Papuan villagers kill cult leader Black Jesus

Sept. 4, 2013 at 6:02 AM
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PORT MORESBY, Papua New Guinea, Sept. 4 (UPI) -- Villagers in northern Papua New Guinea attacked and killed a Christian cult leader, an alleged cannibal, who called himself Black Jesus, local media reported.

The attack happened Aug. 29 in a village around 12 miles outside the town of Madang, the Post Courier reported.

Chief Superintendent Sylvester Kalaut of the Madang Provincial Police said local people attacked Steven Tari, also known as Black Jesus, and another man believed to have been one of Tari's followers.

Initial reports from Tari's home village of Gal indicate that the two men were attacked and killed by locals after he murdered one woman and attempted to take the life of another, Kalaut said.

A report by the Papua's National newspaper said Tari and his follower were attacking a local girl, one of his disciples, when a group of villagers surrounded the two men and hacked them to death.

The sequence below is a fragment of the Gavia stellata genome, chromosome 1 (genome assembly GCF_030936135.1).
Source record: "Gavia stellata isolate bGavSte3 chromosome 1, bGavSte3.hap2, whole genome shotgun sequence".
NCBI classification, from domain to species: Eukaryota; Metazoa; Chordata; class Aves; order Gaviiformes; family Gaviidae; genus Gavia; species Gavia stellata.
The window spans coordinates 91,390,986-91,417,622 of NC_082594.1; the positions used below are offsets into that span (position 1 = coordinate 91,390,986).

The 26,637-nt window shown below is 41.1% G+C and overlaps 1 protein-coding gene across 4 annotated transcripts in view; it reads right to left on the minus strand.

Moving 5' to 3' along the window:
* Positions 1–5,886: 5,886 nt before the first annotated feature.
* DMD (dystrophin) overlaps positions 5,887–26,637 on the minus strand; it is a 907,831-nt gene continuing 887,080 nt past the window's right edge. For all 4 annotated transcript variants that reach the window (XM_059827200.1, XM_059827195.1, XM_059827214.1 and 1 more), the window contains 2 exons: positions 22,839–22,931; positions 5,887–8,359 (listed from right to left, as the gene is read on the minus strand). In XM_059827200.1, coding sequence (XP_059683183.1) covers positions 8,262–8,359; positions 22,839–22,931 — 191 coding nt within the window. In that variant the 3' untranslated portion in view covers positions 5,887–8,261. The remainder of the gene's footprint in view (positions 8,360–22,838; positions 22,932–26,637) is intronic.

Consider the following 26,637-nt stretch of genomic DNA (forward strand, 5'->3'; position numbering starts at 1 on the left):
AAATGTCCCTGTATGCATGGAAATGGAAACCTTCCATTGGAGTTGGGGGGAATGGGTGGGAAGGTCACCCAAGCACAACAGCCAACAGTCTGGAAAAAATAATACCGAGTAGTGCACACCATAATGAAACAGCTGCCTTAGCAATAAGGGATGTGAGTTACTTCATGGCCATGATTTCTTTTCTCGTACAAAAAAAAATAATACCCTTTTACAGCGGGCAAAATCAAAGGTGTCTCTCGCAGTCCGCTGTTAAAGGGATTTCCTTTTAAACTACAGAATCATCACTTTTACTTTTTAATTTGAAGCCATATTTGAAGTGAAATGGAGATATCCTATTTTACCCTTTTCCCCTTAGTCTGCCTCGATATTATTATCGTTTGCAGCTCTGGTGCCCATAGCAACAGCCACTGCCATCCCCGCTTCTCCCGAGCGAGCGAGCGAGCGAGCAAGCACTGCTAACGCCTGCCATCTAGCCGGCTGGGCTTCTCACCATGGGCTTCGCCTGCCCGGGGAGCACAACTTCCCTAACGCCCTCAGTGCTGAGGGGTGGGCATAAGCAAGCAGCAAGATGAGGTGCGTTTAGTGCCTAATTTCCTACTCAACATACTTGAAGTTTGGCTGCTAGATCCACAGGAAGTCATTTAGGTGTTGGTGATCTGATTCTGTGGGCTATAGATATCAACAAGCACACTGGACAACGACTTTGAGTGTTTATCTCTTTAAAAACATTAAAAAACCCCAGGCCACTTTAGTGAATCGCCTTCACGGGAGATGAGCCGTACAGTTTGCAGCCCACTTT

Tari, 42, was alleged to have killed a grade 7 schoolgirl last month and dumped the body beside the road just outside a village, Kalaut said.

Tari had escaped from Beon jail along with around 50 other prisoners in a mass breakout attempt in March and had been on the run.

He was serving a long jail term after Madang National Court found him guilty in 2010 of four counts of rape.

During his initial trial that started in March 2007 police alleged that Tari had killed and ate three young women he had recruited as sex slaves, the BBC reported at the time.

He failed to appear in court for a while because he had been beaten severely by villagers who had captured him, the BBC said.

During the trial in 2010, Australia's Sydney Morning Herald newspaper reported that the court heard Tari preached that young girls were to be "married" to him as it was God's prophecy.

He eventually was found guilty of rape, but not of any other charges.

A report by the Britain's Independent newspaper last week said Tari's 6,000-strong sect called him "the true Christ" and referred to themselves as "flower girls" or "disciples."

The charismatic cult leader wore white robes and is said to have regularly drunk the blood of his "flower girls," the Independent report said.

A cargo, or wealth, cult is a Melanesian movement typified by bizarre rituals, often involving sex and bodily harm. Followers are promised that they will be rewarded with wealth.

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